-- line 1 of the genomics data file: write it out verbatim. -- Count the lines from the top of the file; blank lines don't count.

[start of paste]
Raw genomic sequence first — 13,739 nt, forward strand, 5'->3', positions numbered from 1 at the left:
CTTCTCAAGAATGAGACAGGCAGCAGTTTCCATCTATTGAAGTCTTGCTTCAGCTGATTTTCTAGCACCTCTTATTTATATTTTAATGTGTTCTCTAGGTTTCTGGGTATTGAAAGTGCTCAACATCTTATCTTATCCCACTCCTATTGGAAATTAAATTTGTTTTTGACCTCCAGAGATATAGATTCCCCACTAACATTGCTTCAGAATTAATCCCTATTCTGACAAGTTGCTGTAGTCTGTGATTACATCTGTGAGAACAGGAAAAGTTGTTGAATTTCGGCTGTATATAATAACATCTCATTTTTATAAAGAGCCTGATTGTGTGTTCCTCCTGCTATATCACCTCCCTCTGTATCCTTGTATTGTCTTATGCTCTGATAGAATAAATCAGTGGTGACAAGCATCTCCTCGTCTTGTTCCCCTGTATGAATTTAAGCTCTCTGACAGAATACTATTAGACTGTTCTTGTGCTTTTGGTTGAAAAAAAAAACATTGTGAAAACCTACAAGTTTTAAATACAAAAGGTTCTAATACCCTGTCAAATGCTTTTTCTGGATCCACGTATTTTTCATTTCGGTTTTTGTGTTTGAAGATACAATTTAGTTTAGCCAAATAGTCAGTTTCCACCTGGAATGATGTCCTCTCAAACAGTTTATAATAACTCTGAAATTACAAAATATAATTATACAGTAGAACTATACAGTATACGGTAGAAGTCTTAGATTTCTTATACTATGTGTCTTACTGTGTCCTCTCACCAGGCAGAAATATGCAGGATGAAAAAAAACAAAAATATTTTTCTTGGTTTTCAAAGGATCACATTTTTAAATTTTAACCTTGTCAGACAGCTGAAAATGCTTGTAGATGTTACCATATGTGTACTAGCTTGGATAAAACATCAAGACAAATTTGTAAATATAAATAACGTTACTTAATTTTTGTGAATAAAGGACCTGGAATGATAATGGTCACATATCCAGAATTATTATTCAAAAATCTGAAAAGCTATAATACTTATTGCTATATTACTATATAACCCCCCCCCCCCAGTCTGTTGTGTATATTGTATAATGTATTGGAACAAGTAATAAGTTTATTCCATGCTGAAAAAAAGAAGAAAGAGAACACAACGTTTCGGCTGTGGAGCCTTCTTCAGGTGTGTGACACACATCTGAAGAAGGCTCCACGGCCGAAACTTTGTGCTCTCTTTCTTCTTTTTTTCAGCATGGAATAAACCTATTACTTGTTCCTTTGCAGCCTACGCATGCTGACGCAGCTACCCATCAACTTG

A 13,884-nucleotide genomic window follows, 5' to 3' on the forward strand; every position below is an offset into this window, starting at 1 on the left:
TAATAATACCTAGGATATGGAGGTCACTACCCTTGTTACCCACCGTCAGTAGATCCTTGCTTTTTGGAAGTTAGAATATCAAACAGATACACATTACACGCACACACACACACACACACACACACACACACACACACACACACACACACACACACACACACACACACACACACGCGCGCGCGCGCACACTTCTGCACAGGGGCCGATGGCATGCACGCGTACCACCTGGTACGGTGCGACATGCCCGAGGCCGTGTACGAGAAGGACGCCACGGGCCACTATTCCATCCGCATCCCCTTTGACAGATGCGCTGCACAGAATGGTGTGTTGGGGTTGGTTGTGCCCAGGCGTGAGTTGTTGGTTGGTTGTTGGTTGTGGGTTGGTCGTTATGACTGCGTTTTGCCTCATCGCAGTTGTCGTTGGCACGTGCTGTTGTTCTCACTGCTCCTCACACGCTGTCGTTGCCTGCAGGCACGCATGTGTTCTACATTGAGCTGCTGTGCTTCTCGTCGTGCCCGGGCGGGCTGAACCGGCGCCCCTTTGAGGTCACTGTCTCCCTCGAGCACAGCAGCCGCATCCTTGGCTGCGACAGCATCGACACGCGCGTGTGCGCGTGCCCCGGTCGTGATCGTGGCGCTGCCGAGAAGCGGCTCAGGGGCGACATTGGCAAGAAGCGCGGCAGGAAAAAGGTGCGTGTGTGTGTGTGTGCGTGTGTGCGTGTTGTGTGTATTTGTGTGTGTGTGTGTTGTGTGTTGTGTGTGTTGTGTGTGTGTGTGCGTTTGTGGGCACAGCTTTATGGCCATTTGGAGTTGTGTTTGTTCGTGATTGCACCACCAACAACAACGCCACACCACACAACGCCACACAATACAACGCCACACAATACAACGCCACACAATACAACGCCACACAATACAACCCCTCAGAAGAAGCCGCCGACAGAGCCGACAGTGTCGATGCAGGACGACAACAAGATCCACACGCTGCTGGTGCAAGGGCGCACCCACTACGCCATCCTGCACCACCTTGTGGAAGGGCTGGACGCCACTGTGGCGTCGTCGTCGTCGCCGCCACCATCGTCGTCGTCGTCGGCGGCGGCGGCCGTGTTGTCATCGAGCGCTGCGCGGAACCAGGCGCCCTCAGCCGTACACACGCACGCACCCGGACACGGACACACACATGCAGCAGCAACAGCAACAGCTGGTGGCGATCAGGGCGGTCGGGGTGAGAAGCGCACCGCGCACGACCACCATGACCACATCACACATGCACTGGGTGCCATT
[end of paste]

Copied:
Raw genomic sequence first — 13,739 nt, forward strand, 5'->3', positions numbered from 1 at the left: